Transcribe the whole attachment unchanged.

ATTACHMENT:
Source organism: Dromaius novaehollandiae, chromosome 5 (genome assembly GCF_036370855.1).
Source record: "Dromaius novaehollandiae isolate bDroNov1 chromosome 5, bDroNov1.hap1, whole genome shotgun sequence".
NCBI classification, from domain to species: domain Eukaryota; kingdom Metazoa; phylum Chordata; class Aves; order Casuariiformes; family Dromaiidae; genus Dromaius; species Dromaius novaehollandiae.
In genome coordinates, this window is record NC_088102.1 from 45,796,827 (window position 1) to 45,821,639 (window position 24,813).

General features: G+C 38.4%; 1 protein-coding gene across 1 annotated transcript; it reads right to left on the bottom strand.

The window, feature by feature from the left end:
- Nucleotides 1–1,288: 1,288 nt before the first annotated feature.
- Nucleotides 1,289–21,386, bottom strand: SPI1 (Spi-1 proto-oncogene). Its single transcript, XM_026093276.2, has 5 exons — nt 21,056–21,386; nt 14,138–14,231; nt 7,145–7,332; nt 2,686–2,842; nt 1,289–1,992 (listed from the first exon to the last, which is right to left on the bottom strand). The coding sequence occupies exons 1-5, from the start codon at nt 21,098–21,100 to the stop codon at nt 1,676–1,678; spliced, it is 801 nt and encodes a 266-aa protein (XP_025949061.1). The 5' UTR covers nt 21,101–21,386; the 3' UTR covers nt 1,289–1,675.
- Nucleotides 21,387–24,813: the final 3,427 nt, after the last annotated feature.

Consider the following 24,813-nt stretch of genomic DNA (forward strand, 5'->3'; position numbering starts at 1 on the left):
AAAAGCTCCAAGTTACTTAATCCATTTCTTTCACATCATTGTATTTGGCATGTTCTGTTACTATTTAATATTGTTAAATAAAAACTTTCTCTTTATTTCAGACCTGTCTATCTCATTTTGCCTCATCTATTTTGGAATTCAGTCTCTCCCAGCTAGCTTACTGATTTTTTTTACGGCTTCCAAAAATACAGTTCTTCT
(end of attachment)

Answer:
Source organism: Dromaius novaehollandiae, chromosome 5 (genome assembly GCF_036370855.1).
Source record: "Dromaius novaehollandiae isolate bDroNov1 chromosome 5, bDroNov1.hap1, whole genome shotgun sequence".
NCBI classification, from domain to species: domain Eukaryota; kingdom Metazoa; phylum Chordata; class Aves; order Casuariiformes; family Dromaiidae; genus Dromaius; species Dromaius novaehollandiae.
In genome coordinates, this window is record NC_088102.1 from 45,796,827 (window position 1) to 45,821,639 (window position 24,813).

General features: G+C 38.4%; 1 protein-coding gene across 1 annotated transcript; it reads right to left on the bottom strand.

The window, feature by feature from the left end:
- Nucleotides 1–1,288: 1,288 nt before the first annotated feature.
- Nucleotides 1,289–21,386, bottom strand: SPI1 (Spi-1 proto-oncogene). Its single transcript, XM_026093276.2, has 5 exons — nt 21,056–21,386; nt 14,138–14,231; nt 7,145–7,332; nt 2,686–2,842; nt 1,289–1,992 (listed from the first exon to the last, which is right to left on the bottom strand). The coding sequence occupies exons 1-5, from the start codon at nt 21,098–21,100 to the stop codon at nt 1,676–1,678; spliced, it is 801 nt and encodes a 266-aa protein (XP_025949061.1). The 5' UTR covers nt 21,101–21,386; the 3' UTR covers nt 1,289–1,675.
- Nucleotides 21,387–24,813: the final 3,427 nt, after the last annotated feature.

Consider the following 24,813-nt stretch of genomic DNA (forward strand, 5'->3'; position numbering starts at 1 on the left):
AAAAGCTCCAAGTTACTTAATCCATTTCTTTCACATCATTGTATTTGGCATGTTCTGTTACTATTTAATATTGTTAAATAAAAACTTTCTCTTTATTTCAGACCTGTCTATCTCATTTTGCCTCATCTATTTTGGAATTCAGTCTCTCCCAGCTAGCTTACTGATTTTTTTTACGGCTTCCAAAAATACAGTTCTTCT